What Happens If You Don’t Sign a Prenuptial Contract?

If one party wants there to be a prenuptial contract going into a marriage and the other one does not, it may be indicative of deeper issues. If it is truly such an important element before the marriage, it may even be grounds for calling a marriage off.

If your soon-to-be spouse refuses to sign a prenup, then the one who does not want it may also decide to call the engagement off. It is of the utmost importance that you and your future spouse are on the same page about these matters if it is important to you. Many people find that speaking with an attorney is a good way to learn more about the prenuptial agreement process and what it might mean for your marriage.

Reasons Someone Might Avoid a Prenuptial Contract

Someone may not want to sign a prenup if they have significantly less assets than the other spouse. They may not want to lose the ability to try to gain some of those assets or wealth in the event of divorce.

By signing a prenup, a party that does not work would then have little or no earning potential while signing away their rights to potential marital assets. Other people view it more personally and get offended and believe that the prenup is a sign of a lack of trust. It may be an issue to them that they are having to deal with this before they are getting married and planning for a wedding which is supposed to be a happy occasion.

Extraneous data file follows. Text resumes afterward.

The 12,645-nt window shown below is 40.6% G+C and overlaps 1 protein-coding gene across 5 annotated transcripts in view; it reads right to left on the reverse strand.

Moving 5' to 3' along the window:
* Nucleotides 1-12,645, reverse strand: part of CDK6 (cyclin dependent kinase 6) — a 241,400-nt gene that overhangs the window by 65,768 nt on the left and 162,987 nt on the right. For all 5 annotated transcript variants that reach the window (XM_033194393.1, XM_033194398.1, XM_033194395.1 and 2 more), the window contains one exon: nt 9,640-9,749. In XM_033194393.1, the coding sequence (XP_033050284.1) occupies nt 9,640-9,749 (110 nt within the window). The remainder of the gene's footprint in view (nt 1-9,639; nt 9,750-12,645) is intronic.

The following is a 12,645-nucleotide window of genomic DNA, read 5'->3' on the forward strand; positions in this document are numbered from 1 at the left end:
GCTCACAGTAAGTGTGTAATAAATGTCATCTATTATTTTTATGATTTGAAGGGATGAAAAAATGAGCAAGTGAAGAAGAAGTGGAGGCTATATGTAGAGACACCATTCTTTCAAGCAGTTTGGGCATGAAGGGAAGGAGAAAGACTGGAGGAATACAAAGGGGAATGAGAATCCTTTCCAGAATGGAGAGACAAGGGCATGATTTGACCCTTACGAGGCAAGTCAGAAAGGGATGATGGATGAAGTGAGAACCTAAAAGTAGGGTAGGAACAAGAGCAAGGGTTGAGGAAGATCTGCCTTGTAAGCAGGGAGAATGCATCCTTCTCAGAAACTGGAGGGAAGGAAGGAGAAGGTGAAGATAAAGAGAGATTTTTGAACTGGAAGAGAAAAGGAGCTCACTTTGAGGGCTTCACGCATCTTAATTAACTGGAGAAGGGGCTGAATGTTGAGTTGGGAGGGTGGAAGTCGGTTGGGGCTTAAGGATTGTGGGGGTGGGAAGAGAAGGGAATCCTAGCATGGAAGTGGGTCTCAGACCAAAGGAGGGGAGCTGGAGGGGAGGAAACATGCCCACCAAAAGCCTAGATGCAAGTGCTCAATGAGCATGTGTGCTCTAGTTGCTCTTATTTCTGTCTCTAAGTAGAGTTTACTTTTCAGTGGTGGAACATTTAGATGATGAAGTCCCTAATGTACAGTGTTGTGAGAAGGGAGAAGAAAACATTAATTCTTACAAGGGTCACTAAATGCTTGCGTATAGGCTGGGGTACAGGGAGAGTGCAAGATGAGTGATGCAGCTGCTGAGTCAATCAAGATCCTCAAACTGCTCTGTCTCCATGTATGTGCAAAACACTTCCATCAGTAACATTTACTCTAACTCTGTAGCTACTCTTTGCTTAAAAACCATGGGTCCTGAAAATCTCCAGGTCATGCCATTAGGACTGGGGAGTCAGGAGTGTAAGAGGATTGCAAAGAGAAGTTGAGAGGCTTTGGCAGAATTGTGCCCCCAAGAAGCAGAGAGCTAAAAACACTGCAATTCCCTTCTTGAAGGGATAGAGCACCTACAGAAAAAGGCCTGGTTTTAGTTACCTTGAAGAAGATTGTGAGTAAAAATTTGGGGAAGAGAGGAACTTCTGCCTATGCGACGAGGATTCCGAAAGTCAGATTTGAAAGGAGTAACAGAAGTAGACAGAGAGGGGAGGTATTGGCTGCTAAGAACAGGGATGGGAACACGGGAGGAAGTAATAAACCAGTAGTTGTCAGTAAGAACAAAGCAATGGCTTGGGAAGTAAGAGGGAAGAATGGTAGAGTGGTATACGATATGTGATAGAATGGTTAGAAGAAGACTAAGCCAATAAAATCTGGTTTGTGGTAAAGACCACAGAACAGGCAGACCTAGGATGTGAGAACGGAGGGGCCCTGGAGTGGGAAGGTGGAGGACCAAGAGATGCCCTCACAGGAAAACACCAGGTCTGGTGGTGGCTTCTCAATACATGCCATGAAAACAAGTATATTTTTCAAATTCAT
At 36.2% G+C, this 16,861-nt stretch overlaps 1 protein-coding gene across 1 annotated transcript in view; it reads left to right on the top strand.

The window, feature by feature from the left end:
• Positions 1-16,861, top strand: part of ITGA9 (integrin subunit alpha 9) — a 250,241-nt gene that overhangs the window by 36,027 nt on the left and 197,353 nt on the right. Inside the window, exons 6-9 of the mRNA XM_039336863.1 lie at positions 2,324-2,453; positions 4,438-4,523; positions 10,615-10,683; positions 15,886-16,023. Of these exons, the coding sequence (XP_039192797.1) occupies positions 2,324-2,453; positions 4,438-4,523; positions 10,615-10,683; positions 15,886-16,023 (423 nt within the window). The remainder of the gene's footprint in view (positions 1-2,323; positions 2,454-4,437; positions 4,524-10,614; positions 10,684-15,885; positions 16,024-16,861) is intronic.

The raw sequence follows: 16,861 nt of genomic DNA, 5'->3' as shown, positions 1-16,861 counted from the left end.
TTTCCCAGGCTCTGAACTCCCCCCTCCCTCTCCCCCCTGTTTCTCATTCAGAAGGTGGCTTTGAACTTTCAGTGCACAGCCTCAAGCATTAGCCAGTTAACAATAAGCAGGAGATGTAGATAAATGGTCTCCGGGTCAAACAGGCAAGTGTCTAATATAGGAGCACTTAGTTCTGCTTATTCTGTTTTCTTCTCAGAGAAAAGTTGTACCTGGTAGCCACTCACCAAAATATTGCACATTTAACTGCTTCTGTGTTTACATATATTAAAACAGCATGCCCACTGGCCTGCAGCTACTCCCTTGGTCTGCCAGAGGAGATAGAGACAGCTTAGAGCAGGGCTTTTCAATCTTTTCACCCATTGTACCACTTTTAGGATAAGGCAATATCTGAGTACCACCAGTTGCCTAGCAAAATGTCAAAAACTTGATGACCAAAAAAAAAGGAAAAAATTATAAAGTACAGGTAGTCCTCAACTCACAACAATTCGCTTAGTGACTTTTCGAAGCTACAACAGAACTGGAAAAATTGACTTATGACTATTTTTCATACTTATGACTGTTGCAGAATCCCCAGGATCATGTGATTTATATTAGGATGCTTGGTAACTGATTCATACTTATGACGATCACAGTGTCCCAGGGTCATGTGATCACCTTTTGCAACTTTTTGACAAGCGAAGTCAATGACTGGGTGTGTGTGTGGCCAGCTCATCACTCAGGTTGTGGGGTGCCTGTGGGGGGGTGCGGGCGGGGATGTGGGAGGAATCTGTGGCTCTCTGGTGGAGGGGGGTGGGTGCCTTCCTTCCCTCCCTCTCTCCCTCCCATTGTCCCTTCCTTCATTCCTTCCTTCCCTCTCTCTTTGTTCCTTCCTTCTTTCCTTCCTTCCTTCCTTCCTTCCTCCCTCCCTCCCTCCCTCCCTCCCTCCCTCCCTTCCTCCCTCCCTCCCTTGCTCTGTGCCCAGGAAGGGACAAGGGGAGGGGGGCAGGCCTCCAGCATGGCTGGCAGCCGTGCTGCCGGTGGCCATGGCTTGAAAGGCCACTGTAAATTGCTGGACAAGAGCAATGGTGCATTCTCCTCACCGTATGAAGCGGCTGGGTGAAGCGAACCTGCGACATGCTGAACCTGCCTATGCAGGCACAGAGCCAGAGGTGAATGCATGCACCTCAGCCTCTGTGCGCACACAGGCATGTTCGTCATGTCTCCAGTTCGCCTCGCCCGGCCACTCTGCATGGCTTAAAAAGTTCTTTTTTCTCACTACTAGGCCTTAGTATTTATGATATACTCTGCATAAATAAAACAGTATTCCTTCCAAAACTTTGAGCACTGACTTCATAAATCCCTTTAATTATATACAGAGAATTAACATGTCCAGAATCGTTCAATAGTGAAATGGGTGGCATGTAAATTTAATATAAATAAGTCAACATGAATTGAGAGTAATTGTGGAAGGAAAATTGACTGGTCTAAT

Is There Any Way to Cancel a Prenup?

There are certain specific ways to set a prenup aside in the event of a divorce. Someone could attack the circumstances surrounding the negotiation of the prenup. They would try to make the claim that it was not valid because it was not entered into voluntarily, and they were under duress or not of sound mind. A prenuptial contract may also be unconscionable and unenforceable if the disputing party did not have legal counsel at the time.

Assets in a Divorce After a Refused Prenup

If one party refuses to sign a prenup and the parties still get divorced, then the standard laws regarding alimony and equitable distribution would be applicable. Premarital assets would also be exempt from equitable distribution so long as it can be proven that they were individually owned before the divorce took place.

Even if parties do not execute a prenup, it is always wise to hold onto documents evidencing what someone had coming into the marriage so that in the event of a divorce, they could show what would be considered premarital. If your future spouse does not want to sign a prenup, many things could happen. It may be wise for you to get in touch with an attorney. A dedicated lawyer could help you fully understand the potential results of these contracts and how to discuss them with your partner. Call Moskowitz Law Group, LLC today to get started.

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